Handling Uncertainty in Cost Benefit Analysis

Handling Uncertainty in Cost Benefit Analysis


Marie Aarestrup Aasness, NTNU/NPRA, James Odeck, NTNU/NPRA


A simple statistical approach to assessing uncertainties in CBA’s is developed and tested on project rankings in Norway. Accounting for uncertainties changes project rankings. Hence, uncertainties are necessary as aid to decision making.


Cost Benefit Analyses (CBA) are used for evaluating transport investment projects in many countries worldwide. In particular, CBA often plays an important role when ranking individual investment projects against each other, e.g., as in national transport plans. Irrespective of whether CBA's are structured explicitly in terms of contingencies and their probabilities, there is the problem of uncertainties with regards to the magnitude of the impacts being predicted and the monetary unit values that are assigned to them. Taking account of uncertainties in CBA is informative for decision makers â€' some projects may have a high probability of not delivering net benefits even if the basic net benefits are high. Consequently, the additional information regarding uncertainties in CBA's may change the rank order of projects in a portfolio of projects. Unfortunately, the practices of CBA calculus in Europe and most part of the world do not handle uncertainties. A possible reason for the lack of handling uncertainties in CBA is that the CBA calculus is itself complex and hence, handling uncertainties is even more complex.

In this paper we claim that the uncertainties inherent in CBA’s of transportation projects should be addressed and presented to decision makers. This is because handling uncertainties provides relevant information that may be useful for decision making such as ranking of projects. We use a portfolio of 44 projects from the Norwegian road sector to demonstrate how accounting for uncertainties may impact project rankings. The methodological approach we use is the exploitation of simple statistical relationships. Specifically, for each individual project we calculate the standard deviations of impacts across the life time of projects. The standard deviations are then used to construct a confidence interval of which the net benefits are expected to fall. As is well known in statistics, if the confidence intervals of two observations (two projects CBA results) are distinctly different, there is no doubt as to the ranking. However, if they overlap there is no statistical reason to assume or take for granted that one is preferred to the other; a useful information that cannot be derived without a consideration of uncertainty and which, naturally may impact ranking of projects as compared to status quo practices of CBA. Additionally, we conduct a simple sensitivity analyses by varying some elements of BCA and then compare the results to the ones derived through the statistical approach mention above.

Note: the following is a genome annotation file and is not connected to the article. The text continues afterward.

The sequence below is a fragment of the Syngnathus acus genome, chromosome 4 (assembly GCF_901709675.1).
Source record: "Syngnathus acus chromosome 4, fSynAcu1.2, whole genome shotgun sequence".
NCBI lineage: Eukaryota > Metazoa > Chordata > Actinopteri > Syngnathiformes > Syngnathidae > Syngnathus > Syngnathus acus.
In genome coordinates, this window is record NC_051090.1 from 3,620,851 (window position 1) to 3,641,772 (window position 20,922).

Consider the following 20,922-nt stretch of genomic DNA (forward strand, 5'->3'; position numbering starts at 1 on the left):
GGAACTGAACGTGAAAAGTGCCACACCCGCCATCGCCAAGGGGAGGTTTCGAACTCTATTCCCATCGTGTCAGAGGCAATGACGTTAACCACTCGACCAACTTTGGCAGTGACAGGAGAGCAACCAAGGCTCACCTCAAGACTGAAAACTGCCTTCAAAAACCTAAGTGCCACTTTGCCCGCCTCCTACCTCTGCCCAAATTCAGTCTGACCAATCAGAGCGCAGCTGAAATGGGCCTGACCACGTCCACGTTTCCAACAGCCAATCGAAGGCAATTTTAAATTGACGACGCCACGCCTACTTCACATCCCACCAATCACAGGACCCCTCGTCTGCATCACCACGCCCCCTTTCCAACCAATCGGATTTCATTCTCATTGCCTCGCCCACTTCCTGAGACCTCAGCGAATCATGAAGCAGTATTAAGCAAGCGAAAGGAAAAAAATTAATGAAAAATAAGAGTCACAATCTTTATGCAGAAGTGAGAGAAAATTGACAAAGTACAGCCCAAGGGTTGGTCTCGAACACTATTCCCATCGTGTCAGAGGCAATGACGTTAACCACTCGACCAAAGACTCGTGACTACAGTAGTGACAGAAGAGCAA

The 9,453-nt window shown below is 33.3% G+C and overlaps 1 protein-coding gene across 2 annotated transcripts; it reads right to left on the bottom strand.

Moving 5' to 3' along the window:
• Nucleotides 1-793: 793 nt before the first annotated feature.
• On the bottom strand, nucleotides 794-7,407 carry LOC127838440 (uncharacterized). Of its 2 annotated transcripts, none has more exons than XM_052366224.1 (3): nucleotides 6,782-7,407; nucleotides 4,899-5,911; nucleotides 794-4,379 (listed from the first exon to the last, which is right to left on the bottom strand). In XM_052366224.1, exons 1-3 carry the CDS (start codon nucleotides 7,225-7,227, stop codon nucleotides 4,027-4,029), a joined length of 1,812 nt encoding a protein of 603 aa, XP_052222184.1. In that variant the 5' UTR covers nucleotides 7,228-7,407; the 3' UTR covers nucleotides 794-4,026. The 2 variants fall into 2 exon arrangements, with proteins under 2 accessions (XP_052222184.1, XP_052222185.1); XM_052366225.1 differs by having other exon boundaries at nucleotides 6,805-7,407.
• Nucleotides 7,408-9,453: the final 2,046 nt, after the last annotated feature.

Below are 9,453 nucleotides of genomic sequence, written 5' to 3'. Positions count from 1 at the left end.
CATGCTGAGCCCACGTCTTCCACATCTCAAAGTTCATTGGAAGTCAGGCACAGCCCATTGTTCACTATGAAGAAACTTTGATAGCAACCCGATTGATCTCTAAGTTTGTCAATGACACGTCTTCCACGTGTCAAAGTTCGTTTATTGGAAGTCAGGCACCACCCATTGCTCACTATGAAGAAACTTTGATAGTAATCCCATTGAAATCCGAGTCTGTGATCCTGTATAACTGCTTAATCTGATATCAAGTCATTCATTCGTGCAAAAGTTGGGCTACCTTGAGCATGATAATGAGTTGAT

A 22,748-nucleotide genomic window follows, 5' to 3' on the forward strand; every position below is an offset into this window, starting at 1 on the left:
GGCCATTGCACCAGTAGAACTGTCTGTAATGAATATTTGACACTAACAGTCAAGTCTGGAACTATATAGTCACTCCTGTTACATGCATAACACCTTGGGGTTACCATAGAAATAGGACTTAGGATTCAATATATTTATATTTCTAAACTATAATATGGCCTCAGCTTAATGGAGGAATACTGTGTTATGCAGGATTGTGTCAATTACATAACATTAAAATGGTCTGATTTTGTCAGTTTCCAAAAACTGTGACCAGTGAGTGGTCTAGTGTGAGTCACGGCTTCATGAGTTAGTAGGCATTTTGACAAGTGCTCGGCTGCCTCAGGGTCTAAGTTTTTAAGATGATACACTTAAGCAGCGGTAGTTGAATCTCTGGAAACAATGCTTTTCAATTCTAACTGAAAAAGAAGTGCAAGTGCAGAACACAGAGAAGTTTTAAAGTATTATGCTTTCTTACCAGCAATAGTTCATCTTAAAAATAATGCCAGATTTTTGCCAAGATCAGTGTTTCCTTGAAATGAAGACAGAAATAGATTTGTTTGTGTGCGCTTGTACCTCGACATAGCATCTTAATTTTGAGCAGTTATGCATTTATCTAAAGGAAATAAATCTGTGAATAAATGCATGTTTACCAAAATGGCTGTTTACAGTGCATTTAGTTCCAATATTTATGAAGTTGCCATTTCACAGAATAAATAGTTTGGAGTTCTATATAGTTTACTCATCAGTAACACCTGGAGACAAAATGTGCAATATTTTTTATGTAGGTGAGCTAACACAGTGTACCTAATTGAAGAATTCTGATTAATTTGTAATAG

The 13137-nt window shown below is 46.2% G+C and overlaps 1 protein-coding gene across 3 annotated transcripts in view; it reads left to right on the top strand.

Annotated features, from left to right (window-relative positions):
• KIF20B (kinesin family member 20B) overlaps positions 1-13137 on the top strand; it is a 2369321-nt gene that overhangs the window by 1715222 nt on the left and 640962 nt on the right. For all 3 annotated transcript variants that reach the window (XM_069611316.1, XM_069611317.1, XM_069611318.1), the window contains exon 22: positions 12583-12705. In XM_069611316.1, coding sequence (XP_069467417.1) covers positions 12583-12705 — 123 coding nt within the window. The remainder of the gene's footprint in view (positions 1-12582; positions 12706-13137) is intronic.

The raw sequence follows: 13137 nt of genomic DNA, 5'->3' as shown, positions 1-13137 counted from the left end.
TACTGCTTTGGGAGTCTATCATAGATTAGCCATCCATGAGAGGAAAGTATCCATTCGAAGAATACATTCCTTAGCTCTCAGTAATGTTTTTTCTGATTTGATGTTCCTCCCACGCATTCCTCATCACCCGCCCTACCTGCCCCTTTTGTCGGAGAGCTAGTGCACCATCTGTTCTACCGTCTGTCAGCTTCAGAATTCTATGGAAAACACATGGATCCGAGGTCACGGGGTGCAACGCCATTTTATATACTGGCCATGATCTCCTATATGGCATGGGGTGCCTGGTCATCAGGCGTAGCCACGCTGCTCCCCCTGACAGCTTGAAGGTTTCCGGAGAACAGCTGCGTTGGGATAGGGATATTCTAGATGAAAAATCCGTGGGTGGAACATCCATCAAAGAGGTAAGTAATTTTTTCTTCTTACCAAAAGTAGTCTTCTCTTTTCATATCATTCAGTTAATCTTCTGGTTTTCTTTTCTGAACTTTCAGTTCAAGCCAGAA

Our main results demonstrates that there are overlaps in confidence intervals of BCA results between several projects attesting that decision makers need knowledge of uncertainties and should not base their decisions solely on basic CBA without some form uncertainty assessment; basic CBA results do not discriminate between projects adequately. Furthermore, the simple sensitivity analyses confirms that our approach to handling uncertainties with regards to project ranking is robust. We urge practitioners of CBA to consider addressing the inherent uncertainties in their calculus to make CBA a more complete basis for informed decision making. We are however, the first to point out that there still some future research opportunities in this topic area. This concerns e.g., the use of monte Carlo simulation to ascertain uncertainties in CBA at the project selection level and to compare it with other methods such as ours.


Association for European Transport